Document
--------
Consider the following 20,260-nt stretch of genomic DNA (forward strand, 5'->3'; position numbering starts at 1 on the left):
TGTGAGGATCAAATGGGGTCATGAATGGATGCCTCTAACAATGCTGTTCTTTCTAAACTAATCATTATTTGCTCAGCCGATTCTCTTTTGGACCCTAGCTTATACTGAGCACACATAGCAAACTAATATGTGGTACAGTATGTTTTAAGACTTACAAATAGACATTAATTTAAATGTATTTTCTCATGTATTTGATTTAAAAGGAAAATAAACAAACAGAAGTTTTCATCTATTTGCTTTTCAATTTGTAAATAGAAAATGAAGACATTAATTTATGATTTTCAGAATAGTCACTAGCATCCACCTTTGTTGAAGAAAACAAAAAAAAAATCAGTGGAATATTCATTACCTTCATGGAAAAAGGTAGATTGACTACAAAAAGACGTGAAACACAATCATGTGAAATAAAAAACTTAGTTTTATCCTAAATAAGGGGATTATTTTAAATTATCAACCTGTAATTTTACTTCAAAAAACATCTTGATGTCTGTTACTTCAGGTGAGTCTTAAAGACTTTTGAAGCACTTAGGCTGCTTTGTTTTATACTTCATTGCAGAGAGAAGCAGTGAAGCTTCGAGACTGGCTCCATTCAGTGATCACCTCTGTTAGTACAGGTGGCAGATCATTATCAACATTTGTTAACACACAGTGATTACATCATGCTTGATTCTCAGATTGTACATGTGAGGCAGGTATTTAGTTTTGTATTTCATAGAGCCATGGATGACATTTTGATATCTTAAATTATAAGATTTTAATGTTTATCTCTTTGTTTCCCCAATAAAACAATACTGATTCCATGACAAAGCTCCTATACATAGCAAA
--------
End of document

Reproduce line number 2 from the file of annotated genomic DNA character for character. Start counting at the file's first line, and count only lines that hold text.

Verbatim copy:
TGTGAGGATCAAATGGGGTCATGAATGGATGCCTCTAACAATGCTGTTCTTTCTAAACTAATCATTATTTGCTCAGCCGATTCTCTTTTGGACCCTAGCTTATACTGAGCACACATAGCAAACTAATATGTGGTACAGTATGTTTTAAGACTTACAAATAGACATTAATTTAAATGTATTTTCTCATGTATTTGATTTAAAAGGAAAATAAACAAACAGAAGTTTTCATCTATTTGCTTTTCAATTTGTAAATAGAAAATGAAGACATTAATTTATGATTTTCAGAATAGTCACTAGCATCCACCTTTGTTGAAGAAAACAAAAAAAAAATCAGTGGAATATTCATTACCTTCATGGAAAAAGGTAGATTGACTACAAAAAGACGTGAAACACAATCATGTGAAATAAAAAACTTAGTTTTATCCTAAATAAGGGGATTATTTTAAATTATCAACCTGTAATTTTACTTCAAAAAACATCTTGATGTCTGTTACTTCAGGTGAGTCTTAAAGACTTTTGAAGCACTTAGGCTGCTTTGTTTTATACTTCATTGCAGAGAGAAGCAGTGAAGCTTCGAGACTGGCTCCATTCAGTGATCACCTCTGTTAGTACAGGTGGCAGATCATTATCAACATTTGTTAACACACAGTGATTACATCATGCTTGATTCTCAGATTGTACATGTGAGGCAGGTATTTAGTTTTGTATTTCATAGAGCCATGGATGACATTTTGATATCTTAAATTATAAGATTTTAATGTTTATCTCTTTGTTTCCCCAATAAAACAATACTGATTCCATGACAAAGCTCCTATACATAGCAAA